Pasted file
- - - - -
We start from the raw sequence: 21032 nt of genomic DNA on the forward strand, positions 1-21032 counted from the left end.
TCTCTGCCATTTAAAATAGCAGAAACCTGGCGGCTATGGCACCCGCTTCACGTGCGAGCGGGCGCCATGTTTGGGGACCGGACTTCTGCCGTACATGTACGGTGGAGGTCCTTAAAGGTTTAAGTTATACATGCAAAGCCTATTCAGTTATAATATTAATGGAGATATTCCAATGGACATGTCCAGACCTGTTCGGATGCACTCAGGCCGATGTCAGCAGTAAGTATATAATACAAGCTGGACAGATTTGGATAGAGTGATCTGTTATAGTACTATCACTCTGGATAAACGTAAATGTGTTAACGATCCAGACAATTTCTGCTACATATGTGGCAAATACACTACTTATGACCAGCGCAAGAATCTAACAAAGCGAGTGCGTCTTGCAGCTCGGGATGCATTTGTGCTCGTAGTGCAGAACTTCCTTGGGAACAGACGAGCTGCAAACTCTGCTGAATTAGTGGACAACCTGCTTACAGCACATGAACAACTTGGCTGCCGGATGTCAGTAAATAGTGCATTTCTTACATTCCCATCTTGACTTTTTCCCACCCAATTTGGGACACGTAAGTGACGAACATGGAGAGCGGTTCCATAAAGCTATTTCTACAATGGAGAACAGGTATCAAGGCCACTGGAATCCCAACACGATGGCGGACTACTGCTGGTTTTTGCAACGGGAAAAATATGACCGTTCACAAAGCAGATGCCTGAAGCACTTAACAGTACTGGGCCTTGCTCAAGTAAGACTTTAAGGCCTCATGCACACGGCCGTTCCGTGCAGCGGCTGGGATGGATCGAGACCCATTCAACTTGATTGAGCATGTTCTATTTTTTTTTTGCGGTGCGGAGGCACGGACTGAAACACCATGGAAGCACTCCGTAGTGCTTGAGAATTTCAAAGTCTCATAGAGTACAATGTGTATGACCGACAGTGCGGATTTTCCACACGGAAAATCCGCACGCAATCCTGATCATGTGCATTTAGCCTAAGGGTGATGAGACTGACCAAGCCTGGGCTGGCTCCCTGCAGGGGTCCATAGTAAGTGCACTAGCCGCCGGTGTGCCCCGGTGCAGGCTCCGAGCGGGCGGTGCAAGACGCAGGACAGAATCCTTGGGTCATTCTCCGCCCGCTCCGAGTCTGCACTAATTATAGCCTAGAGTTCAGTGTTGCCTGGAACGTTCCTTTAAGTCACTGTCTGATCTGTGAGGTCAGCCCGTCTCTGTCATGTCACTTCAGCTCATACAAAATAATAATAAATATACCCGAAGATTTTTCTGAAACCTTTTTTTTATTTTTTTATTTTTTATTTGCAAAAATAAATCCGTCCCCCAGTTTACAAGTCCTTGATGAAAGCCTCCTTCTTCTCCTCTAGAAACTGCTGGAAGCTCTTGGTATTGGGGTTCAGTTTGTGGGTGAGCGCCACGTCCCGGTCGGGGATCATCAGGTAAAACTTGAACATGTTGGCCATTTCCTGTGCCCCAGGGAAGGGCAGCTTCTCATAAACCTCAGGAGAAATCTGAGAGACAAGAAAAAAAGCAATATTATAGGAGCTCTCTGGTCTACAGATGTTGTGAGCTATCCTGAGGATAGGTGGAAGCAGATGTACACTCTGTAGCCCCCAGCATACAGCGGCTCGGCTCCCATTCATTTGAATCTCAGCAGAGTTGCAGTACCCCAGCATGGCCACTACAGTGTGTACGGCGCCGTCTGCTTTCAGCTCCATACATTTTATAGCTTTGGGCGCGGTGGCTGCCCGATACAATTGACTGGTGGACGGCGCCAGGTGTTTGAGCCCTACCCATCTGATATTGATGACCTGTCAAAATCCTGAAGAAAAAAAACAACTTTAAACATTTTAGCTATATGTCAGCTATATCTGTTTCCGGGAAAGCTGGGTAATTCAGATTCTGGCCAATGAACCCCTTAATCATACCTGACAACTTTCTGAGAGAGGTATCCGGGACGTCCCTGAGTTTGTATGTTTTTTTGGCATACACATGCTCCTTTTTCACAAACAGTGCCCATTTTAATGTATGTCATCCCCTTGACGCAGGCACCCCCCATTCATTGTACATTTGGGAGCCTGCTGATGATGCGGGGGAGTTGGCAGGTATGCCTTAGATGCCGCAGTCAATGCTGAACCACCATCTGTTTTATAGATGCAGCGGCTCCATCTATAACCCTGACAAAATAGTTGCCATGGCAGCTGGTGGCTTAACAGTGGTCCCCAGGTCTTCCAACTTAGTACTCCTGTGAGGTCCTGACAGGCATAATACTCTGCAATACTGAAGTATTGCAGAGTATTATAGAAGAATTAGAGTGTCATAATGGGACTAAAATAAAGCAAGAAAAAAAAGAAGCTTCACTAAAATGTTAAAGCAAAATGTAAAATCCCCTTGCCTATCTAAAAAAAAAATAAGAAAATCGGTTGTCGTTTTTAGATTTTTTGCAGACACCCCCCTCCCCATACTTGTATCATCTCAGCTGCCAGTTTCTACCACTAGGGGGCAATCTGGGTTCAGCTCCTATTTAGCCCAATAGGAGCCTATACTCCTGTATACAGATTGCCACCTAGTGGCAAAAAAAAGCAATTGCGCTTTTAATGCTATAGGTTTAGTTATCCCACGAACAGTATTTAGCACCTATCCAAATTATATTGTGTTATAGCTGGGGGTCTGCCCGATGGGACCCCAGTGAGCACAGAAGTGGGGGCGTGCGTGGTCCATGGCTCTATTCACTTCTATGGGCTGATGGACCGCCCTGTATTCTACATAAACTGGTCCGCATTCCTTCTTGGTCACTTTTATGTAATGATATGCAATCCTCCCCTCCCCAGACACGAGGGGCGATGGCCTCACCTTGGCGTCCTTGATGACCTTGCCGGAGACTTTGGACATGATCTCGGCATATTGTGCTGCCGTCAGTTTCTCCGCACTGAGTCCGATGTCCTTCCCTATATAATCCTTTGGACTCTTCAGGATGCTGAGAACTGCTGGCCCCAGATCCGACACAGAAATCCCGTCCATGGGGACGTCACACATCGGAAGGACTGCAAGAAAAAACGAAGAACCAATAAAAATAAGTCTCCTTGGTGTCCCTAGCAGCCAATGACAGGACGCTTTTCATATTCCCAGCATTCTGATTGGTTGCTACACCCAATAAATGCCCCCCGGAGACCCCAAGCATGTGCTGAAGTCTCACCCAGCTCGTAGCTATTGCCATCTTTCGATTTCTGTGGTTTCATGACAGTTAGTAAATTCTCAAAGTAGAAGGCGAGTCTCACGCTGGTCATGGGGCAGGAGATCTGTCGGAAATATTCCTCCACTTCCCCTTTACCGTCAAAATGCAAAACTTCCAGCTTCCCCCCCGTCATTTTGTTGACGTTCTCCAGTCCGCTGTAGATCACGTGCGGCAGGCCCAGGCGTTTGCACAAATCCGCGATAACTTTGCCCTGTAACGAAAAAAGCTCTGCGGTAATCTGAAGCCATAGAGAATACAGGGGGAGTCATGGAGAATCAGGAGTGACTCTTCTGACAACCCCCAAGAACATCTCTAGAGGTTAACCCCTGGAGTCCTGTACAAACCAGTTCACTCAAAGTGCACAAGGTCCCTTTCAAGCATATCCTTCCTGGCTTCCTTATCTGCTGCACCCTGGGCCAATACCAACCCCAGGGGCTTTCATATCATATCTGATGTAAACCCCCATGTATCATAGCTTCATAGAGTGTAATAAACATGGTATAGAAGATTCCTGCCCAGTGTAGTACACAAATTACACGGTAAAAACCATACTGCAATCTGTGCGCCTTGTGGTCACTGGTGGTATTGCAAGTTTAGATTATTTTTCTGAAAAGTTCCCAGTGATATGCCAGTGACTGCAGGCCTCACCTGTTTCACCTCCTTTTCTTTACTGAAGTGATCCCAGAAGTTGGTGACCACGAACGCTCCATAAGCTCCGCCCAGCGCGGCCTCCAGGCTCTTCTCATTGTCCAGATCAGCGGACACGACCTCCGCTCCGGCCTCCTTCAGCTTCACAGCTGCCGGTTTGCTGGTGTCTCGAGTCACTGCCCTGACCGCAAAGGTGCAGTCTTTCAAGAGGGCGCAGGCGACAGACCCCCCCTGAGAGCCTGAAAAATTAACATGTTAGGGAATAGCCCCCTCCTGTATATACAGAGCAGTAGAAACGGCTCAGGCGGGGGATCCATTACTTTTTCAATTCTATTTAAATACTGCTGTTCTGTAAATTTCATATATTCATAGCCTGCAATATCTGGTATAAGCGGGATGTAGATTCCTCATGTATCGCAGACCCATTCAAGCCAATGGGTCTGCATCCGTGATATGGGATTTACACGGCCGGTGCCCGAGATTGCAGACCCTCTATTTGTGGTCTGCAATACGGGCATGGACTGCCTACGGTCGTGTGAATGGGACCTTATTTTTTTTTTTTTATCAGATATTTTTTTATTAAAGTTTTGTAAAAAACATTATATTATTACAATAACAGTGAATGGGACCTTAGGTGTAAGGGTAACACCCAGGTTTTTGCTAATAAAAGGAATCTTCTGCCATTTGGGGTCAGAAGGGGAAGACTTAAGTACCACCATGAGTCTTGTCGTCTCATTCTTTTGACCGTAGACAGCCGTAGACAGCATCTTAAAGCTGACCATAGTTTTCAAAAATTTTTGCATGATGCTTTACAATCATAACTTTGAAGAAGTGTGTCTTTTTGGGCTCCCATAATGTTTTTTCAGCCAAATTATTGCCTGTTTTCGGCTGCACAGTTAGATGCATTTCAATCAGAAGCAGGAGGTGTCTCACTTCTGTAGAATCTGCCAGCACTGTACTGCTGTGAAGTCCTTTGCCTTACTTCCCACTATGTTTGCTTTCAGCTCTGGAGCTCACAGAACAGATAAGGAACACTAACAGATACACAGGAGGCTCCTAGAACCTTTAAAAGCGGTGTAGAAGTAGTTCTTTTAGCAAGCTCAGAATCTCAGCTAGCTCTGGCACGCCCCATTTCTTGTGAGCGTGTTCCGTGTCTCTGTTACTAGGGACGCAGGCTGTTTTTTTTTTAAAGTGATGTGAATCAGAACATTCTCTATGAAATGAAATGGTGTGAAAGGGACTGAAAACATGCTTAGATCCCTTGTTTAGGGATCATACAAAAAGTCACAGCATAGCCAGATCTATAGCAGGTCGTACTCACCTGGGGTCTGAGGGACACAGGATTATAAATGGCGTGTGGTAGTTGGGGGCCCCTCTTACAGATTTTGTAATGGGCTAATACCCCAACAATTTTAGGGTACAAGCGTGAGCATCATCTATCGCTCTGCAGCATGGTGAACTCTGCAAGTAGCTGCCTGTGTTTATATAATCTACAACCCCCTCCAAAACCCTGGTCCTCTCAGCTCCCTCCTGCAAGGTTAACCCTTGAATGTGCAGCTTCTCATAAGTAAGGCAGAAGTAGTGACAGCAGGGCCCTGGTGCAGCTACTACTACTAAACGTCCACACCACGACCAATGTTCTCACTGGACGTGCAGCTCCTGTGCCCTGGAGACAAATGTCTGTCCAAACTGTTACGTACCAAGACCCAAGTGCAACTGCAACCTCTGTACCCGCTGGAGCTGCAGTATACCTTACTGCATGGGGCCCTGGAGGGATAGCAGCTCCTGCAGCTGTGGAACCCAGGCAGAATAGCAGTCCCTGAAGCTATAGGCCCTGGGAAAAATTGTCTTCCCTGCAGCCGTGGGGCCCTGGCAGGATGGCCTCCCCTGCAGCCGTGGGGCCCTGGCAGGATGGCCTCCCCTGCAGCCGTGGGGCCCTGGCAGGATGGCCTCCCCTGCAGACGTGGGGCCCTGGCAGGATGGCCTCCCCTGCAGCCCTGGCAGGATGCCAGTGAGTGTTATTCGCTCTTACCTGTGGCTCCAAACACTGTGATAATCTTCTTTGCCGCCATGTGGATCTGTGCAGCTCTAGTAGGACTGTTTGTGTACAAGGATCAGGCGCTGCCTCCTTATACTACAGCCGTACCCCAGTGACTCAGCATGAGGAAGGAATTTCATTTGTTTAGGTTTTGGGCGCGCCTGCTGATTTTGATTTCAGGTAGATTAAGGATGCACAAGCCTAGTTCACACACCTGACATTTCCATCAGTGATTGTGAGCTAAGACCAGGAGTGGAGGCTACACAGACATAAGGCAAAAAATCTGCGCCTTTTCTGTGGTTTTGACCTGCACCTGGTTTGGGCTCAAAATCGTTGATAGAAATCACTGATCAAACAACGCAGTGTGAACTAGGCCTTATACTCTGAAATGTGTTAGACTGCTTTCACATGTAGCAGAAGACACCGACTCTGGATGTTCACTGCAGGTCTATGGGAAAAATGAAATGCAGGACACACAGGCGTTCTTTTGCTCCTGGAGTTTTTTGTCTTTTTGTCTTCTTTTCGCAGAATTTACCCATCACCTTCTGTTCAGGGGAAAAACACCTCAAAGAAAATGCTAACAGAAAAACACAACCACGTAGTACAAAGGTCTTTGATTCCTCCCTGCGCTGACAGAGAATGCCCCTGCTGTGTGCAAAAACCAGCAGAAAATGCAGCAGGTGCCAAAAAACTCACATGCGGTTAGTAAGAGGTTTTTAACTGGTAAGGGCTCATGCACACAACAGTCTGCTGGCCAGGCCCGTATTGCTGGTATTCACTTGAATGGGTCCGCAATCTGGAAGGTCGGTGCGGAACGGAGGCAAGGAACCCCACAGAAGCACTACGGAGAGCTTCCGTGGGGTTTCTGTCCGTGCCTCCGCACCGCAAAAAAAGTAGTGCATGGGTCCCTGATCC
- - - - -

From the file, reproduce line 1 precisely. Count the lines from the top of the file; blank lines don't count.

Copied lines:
We start from the raw sequence: 21032 nt of genomic DNA on the forward strand, positions 1-21032 counted from the left end.